Marina: Making art is an ongoing learning process – you learn from nature, from changing the world around us, from other artists and from personal experience. Every artwork is like a next step in a long exciting journey. Sometimes I stop and analyze my works, see all the best in them, and translate into future projects. Sometimes I start to experiment with new techniques, and mix and use different materials to reach desired effects. When I started to paint my manner was almost minimalistic. I tried to concentrate on simple forms with minimum colors used. Today I experiment with bold colors and enjoy this challenge.
You sell a lot of your work all over the globe. What have you found to be the best way of getting your art noticed by buyers?
Marina: Web exposure is nowadays an excellent and affordable tool for attracting new customers. I am open for worldwide sales, but see the great potential in domestic sales. I strongly appreciate the everyday work of my curators in art galleries. I started selling my art by a credible word of mouth among friends, colleagues. I still love this channel as it can create more personalized works based on the personality and environment of my client.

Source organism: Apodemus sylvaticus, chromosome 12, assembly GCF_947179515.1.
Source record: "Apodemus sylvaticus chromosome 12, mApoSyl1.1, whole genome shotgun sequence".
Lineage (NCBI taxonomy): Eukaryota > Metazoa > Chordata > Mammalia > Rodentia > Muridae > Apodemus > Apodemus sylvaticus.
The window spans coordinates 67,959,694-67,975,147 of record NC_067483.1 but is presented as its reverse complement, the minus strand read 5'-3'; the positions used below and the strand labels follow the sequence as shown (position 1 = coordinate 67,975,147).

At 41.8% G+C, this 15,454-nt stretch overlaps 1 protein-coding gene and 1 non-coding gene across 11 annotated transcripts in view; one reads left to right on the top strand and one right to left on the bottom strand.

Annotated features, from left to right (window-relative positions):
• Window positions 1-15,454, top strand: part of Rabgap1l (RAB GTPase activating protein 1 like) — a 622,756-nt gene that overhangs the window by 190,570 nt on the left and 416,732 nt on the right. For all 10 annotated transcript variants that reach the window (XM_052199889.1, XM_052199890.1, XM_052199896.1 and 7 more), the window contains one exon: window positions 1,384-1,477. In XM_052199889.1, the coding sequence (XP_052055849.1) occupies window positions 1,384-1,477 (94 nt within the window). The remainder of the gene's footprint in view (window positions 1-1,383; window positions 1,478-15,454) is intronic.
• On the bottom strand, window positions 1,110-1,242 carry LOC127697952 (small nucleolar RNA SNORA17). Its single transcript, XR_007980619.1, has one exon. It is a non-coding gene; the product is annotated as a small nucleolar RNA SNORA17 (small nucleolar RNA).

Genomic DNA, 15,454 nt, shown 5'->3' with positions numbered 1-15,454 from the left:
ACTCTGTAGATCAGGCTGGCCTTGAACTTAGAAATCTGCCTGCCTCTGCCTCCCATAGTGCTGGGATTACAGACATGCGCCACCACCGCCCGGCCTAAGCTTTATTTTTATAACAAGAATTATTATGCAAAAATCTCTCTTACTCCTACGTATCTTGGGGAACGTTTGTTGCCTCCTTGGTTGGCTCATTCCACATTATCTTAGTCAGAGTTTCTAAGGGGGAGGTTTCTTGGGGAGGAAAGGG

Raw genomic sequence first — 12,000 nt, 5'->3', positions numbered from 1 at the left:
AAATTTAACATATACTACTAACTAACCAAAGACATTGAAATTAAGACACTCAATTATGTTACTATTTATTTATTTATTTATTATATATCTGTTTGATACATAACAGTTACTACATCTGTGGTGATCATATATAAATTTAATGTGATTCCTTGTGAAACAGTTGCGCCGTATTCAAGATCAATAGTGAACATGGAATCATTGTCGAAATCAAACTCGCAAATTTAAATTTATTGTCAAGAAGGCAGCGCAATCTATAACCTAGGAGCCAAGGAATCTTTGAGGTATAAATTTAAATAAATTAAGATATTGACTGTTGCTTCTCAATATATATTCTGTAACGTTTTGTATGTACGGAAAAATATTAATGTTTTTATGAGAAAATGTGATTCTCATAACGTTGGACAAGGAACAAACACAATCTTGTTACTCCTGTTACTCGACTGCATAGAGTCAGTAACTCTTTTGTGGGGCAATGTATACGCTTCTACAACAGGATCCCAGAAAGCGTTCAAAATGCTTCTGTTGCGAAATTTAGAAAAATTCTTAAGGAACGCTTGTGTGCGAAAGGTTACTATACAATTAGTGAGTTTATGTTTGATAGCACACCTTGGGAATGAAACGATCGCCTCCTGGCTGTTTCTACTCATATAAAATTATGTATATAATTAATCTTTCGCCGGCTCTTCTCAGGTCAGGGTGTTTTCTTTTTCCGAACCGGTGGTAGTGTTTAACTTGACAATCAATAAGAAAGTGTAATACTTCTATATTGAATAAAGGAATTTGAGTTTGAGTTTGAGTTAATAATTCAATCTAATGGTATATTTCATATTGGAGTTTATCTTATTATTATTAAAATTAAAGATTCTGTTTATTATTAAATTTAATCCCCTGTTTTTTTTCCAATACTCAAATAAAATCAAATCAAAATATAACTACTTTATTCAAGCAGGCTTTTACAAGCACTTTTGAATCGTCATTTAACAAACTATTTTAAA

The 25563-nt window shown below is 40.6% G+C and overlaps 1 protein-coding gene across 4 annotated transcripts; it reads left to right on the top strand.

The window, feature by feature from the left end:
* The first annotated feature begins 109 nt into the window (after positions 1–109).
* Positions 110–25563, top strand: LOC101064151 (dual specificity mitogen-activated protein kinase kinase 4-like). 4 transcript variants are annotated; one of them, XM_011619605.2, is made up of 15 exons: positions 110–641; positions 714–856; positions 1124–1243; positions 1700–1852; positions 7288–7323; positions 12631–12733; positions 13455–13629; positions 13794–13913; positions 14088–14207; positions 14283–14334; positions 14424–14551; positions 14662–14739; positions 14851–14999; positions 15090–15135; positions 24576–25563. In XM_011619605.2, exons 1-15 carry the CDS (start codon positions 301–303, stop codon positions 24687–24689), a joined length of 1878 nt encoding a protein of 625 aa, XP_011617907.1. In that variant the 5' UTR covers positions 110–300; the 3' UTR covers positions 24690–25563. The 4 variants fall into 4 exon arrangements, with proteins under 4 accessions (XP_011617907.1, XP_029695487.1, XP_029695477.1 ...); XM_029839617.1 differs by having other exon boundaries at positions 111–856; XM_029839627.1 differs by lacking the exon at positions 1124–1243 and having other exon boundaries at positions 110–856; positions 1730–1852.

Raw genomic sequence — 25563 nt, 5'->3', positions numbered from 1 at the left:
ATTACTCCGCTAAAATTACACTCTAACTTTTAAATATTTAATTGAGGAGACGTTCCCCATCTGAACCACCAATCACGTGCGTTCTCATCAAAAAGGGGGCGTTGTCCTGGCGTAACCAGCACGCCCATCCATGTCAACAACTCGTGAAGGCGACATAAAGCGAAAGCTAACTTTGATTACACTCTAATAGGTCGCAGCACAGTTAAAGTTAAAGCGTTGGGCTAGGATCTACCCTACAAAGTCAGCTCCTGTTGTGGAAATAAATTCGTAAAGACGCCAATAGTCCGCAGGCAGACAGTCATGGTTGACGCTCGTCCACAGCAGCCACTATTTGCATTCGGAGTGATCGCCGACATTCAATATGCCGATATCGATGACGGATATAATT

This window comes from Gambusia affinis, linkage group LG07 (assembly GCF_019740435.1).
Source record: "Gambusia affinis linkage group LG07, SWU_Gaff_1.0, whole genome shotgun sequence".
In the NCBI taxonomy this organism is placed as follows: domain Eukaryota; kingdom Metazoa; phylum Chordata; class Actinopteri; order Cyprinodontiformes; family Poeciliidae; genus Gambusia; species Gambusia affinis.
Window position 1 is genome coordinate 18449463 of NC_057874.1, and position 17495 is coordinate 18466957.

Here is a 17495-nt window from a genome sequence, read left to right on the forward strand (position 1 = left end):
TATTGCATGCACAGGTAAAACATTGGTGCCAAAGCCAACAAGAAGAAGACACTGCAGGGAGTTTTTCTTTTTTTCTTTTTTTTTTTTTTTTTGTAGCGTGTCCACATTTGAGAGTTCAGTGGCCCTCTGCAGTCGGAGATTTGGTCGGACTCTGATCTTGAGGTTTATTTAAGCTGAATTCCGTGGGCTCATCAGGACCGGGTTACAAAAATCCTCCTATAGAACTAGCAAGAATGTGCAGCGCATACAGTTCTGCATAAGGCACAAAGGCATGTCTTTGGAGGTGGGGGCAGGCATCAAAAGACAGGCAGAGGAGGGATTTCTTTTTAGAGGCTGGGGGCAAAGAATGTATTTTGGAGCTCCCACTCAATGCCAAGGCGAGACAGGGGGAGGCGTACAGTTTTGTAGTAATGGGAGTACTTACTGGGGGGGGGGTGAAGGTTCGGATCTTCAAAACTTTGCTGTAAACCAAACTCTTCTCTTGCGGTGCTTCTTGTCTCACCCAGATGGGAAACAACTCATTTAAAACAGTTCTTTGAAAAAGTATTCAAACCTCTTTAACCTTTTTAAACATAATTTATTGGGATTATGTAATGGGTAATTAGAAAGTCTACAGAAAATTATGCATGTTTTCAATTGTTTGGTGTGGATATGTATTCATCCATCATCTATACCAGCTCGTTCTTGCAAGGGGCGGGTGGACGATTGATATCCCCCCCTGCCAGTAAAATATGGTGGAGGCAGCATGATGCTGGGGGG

Do you see your art as serving a purpose beyond art?
Marina: My current priority is interior art – which involves many aspects of creating a special atmosphere at home or work. Art cannot survive without place and people around it.
My abstract works are meant to get people immersed into the game of shapes and colors and even mesmerized… When you want to relax – the color scheme and shapes should be soft. If you want to be actively inspired by interior – take bold color combinations, oversized formats, and strong provoking shapes.
Are there any upcoming shows or workshops we should know about (or canceled due to the Covid-19 situation)?
Marina: The plans for spring are ruined by the current epidemic situation – some curated projects and fairs, sales go down as people either lose jobs or prioritize their savings for more important things. Still artists have now time to think recharge and create. In fact I work much more now as more time is available for a long undisturbed creative process.